My Ancestors (6) – Christopher Hussey – 1599 – 1686

(1) Christopher Hussey, (2) Stephen Hussey, (3) (Abigaill Hussey) Marshall, (5) Major Elihu Marshall, (6) Elizabeth (Marshall) Guion, (7) Elijah Guion, (8) Elijah Guion II, (9) Alfred Beck Guion, (10) Alfred Duryee Guion, (11) Alfred Peabody Guion, (12) Judith Anne Guion

May 10, 1798, was a Thursday. In the town of New Rochelle, New York, people had gathered for a wedding. Probably, though we aren’t sure, they had gathered in the village’s little Episcopal church; both groom and bride had been raised by Church-of-England mothers, though on their father’s side the groom was Huguenot and the bride, Quaker.

Elijah Guion, 28 years old, 10th child of the late John Guion, farmer and good-sized land-owner of the near-by vicinity called Rye, was taking as his bride a 19-year-old girl, Elizabeth Marshall. She was the eldest living daughter of Maj. Elihu Marshall, a veteran officer of the revolution which had ended only 15 years before; we can safely assume that the Major, looking older than his 48 years, was present to give his daughter away.

In the weeks to come, I will post information on Elizabeth’s ancestors. I will present these original American ancestors in the order of their arrival in America.

Earliest of our ancestors to reach this country where the three Hussey’s, who arrived at Boston on the good ship “William and Francis” in June, 1630. Christopher Hussey was a young man of 33. He was born at Dorking, England, the son of John Hussey, who was roughly a contemporary of Shakespeare. John’s wife, Christopher’s mother, was Mary Wood, whom John had married at Dorking on December 5, 1593. Christopher himself was born, or at least baptized, on February 18, 1599. Christopher’s wife, Theodate (Bachiler) Hussey also arrived with them.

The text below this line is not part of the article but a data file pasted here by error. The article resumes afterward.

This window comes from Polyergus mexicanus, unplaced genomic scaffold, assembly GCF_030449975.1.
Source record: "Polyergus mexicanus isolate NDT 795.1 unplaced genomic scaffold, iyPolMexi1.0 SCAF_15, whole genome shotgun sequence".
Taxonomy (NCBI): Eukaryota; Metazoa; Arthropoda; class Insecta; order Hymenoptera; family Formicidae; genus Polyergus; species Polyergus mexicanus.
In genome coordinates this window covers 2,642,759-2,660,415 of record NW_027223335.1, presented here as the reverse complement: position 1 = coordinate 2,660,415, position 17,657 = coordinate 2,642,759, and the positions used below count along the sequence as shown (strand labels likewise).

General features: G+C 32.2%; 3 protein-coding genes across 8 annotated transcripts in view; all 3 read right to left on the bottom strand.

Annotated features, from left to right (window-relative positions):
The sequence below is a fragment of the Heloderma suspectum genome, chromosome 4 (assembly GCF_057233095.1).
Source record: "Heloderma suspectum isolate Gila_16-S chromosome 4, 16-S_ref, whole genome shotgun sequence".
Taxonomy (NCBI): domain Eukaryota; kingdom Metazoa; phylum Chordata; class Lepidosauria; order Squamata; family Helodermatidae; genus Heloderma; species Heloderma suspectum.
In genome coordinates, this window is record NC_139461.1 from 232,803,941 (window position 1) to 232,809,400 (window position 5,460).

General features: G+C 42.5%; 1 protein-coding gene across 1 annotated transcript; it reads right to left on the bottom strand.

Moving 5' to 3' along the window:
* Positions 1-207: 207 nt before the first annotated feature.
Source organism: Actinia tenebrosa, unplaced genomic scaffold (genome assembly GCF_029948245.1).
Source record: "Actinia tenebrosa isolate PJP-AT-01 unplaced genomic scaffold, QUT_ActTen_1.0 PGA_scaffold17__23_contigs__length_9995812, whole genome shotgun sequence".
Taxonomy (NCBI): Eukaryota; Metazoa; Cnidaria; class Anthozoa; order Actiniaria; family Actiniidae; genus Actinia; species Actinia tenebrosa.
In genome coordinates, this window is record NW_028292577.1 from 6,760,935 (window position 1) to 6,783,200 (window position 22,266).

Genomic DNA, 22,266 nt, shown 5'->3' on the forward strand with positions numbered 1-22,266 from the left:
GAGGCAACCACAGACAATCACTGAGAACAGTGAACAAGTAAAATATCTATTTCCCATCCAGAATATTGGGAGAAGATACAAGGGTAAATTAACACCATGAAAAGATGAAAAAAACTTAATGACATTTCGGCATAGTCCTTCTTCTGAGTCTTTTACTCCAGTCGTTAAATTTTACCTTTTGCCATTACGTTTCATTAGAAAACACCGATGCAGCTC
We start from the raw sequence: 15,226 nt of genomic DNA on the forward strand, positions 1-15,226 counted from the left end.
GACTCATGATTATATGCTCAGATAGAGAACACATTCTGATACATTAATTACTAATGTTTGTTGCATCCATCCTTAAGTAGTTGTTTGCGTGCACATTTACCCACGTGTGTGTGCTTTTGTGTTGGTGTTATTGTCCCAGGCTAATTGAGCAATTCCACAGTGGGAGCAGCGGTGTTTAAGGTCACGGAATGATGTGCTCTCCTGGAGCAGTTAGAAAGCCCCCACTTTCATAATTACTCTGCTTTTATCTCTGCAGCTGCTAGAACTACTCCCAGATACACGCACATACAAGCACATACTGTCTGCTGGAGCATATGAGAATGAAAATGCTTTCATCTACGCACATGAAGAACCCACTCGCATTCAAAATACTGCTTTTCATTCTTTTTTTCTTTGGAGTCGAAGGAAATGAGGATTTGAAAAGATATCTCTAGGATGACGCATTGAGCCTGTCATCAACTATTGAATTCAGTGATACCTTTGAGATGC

The Hussey’s were a good middle-class family. Christopher Hussey became a sailor, and it was probably in his sea-faring capacity that he encountered the romance which, years later, became told and re-told in Nantucket tradition.

It seems that his ship, during the 1620’s, ferried across to Holland a congregation of Dissenters, a unique group, called the “Company of the Plough”. Head of this company was the Rev. Stephen Batchiler, an elderly hell-raiser whose entire life had been one continuous storm. Bachiler had with him his charming daughter, Theodate, apparently his youngest by his first wife. What happened was that Christopher Hussey, the sailor, fell dead in love with Theodate Bachiler.